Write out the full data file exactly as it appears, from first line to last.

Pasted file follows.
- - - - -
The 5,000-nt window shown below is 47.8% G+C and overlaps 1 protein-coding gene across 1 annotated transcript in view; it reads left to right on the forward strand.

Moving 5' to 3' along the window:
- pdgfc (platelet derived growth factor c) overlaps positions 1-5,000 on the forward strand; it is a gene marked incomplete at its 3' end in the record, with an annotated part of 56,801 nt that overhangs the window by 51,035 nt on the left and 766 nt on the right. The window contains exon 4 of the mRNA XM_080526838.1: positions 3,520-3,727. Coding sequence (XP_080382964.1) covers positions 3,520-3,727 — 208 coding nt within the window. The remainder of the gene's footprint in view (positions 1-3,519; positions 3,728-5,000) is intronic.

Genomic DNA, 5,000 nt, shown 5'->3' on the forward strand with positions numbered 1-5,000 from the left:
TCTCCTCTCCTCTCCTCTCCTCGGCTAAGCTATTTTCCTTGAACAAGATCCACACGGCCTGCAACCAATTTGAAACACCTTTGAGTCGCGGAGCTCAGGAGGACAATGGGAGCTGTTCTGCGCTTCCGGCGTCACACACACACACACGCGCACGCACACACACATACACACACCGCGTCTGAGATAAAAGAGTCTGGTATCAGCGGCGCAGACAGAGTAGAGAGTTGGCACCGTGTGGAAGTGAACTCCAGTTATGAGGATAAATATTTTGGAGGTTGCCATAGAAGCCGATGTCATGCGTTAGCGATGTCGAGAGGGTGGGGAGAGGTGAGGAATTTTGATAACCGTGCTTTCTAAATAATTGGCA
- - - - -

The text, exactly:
The 5,000-nt window shown below is 47.8% G+C and overlaps 1 protein-coding gene across 1 annotated transcript in view; it reads left to right on the forward strand.

Moving 5' to 3' along the window:
- pdgfc (platelet derived growth factor c) overlaps positions 1-5,000 on the forward strand; it is a gene marked incomplete at its 3' end in the record, with an annotated part of 56,801 nt that overhangs the window by 51,035 nt on the left and 766 nt on the right. The window contains exon 4 of the mRNA XM_080526838.1: positions 3,520-3,727. Coding sequence (XP_080382964.1) covers positions 3,520-3,727 — 208 coding nt within the window. The remainder of the gene's footprint in view (positions 1-3,519; positions 3,728-5,000) is intronic.

Genomic DNA, 5,000 nt, shown 5'->3' on the forward strand with positions numbered 1-5,000 from the left:
TCTCCTCTCCTCTCCTCTCCTCGGCTAAGCTATTTTCCTTGAACAAGATCCACACGGCCTGCAACCAATTTGAAACACCTTTGAGTCGCGGAGCTCAGGAGGACAATGGGAGCTGTTCTGCGCTTCCGGCGTCACACACACACACACGCGCACGCACACACACATACACACACCGCGTCTGAGATAAAAGAGTCTGGTATCAGCGGCGCAGACAGAGTAGAGAGTTGGCACCGTGTGGAAGTGAACTCCAGTTATGAGGATAAATATTTTGGAGGTTGCCATAGAAGCCGATGTCATGCGTTAGCGATGTCGAGAGGGTGGGGAGAGGTGAGGAATTTTGATAACCGTGCTTTCTAAATAATTGGCA